A Strategic Plan. Defined or Aligned?

One of the most fundamental and critical elements of a successful business is the strategic plan.  Whether formally designed, published, and distributed with training for all of its stakeholders – or simply a set of strategies living within the cranium of the entrepreneur, every business has a strategic plan.

The goal is to develop a version of your strategic plan that allows you to focus on achieving your vision, and not on the mechanics of the actual document.  If you’ve ever worked with a 100 page strategic plan, you understand what I mean.

So how do we create a strategic plan (or business plan) that is clear and concise?  A plan that keeps us focused on our vision, with minimal effort required to update progress reports, data sheets, and project plans?

The answer is in a concept called business alignment.  If your strategic planning process or strategic plan template follows the principles of business alignment, you will focus on relevant goals, processes, and metrics.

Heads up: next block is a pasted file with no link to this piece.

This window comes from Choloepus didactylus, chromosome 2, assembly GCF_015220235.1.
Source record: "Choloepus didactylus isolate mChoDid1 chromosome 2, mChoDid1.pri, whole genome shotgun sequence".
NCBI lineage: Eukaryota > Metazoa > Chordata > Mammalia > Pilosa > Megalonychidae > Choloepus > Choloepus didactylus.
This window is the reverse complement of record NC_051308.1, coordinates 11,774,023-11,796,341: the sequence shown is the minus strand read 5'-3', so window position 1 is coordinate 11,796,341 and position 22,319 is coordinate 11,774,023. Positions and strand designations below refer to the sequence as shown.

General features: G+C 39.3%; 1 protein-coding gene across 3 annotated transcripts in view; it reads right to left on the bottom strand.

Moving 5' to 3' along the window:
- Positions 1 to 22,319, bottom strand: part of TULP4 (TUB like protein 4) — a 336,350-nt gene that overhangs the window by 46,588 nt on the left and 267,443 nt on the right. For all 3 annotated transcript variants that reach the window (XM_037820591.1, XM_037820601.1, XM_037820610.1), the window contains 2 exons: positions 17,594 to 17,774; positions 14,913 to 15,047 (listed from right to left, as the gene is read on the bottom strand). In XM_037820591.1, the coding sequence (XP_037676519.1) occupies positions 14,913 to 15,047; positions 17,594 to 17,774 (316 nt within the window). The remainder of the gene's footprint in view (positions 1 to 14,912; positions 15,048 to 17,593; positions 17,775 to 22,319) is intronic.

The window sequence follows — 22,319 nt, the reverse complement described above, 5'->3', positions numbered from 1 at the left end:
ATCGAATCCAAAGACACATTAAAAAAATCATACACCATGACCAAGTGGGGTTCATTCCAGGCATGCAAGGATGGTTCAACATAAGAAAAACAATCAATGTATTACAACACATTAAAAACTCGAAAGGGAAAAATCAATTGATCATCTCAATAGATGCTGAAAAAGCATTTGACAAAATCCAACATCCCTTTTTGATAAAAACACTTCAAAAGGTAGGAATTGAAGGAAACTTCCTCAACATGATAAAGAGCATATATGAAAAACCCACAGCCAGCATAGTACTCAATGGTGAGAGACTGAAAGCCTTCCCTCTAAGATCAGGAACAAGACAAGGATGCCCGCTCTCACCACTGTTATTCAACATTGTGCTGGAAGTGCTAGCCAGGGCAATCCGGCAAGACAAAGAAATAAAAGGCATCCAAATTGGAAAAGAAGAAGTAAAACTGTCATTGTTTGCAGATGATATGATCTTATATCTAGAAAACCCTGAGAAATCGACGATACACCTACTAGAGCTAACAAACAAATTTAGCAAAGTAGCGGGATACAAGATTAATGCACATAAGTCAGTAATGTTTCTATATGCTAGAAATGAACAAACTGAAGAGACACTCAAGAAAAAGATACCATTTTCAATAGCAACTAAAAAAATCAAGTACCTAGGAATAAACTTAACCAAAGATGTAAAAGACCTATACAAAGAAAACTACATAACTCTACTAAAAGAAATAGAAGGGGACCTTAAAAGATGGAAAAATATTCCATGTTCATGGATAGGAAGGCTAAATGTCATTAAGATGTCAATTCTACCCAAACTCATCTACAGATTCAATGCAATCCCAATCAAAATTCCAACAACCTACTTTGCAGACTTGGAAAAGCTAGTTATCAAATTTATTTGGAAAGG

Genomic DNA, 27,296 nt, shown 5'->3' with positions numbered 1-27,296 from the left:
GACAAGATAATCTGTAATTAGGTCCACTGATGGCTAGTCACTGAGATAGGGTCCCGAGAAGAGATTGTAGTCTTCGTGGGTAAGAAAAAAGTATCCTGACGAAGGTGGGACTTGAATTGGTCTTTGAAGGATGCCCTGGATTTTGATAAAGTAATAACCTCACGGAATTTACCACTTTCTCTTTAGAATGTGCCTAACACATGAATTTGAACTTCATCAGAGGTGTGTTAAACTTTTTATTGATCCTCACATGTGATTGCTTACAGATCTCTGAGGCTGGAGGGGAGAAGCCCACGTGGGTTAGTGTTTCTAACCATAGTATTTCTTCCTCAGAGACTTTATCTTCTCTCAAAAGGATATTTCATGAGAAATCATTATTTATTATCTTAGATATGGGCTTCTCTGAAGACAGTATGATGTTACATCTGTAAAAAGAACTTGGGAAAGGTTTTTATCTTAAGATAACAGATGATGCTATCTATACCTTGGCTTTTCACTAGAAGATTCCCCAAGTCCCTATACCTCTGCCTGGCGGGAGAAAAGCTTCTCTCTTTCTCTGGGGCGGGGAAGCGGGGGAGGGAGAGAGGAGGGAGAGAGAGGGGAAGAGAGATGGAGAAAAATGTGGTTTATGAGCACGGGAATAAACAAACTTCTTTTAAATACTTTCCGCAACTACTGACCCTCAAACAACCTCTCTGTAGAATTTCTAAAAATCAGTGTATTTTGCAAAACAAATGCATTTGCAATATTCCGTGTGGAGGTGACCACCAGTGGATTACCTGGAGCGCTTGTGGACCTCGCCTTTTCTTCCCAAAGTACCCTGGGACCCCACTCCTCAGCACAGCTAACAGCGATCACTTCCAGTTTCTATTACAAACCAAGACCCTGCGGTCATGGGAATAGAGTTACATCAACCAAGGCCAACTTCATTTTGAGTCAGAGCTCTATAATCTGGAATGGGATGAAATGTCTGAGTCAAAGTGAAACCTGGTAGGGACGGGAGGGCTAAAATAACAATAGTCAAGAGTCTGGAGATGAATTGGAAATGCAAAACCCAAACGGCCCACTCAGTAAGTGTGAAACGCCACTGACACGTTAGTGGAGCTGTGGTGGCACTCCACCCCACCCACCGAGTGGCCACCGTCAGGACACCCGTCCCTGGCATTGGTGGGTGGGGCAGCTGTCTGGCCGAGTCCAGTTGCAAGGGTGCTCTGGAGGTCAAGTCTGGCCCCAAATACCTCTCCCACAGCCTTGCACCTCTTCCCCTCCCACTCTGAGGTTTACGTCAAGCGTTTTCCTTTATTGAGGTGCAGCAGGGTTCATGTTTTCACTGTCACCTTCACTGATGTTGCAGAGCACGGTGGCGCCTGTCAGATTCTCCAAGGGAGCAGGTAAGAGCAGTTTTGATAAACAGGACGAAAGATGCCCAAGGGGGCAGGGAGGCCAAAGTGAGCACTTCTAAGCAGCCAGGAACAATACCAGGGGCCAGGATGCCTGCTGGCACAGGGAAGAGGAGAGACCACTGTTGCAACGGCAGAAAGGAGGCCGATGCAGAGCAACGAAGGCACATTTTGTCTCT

Here are three simple ways to help align your strategic plan to your business:

Clear Vision and Mission.  You vision (where you are heading) and your mission (what you do today) must be written in a manner that provides clarity, motivates all stakeholders, and is realistic.  Every activity, purchase, goal, meeting, and decision should support your vision and mission.   If not, you are spending valuable time on non-value added activities.

Processes – What processes and systems take up 80% of our time each day?  Do these process support your mission?  Do they move you closer to your vision? Are you using your core competencies to your competitive advantage?  One of the best ways to improve the buy-in of your strategies by your staff is to ensure their daily tasks directly correlate to the mission and vision.

Metrics.  One of the more common reasons strategic plans and business plans get shelved is they often require an abundance of reporting. How consistent are the key performance metrics in your processes and systems, with your compensation-related KPIs, your annual budget, and the outcomes of each of your strategic goals?  And, what metrics do you talk about in your weekly meetings?  If they are all over the map, you might find yourself spending more time compiling and reporting, than improving the metrics.

So, keep it clear & concise.  Monitor the few relevant metrics.  And, review your operational activities to ensure they support your strategies.  These three tips will move you closer to solid business alignment for your strategic plan.


About Ron Woodbury

Owner and Founder of Ron Woodbury Consulting.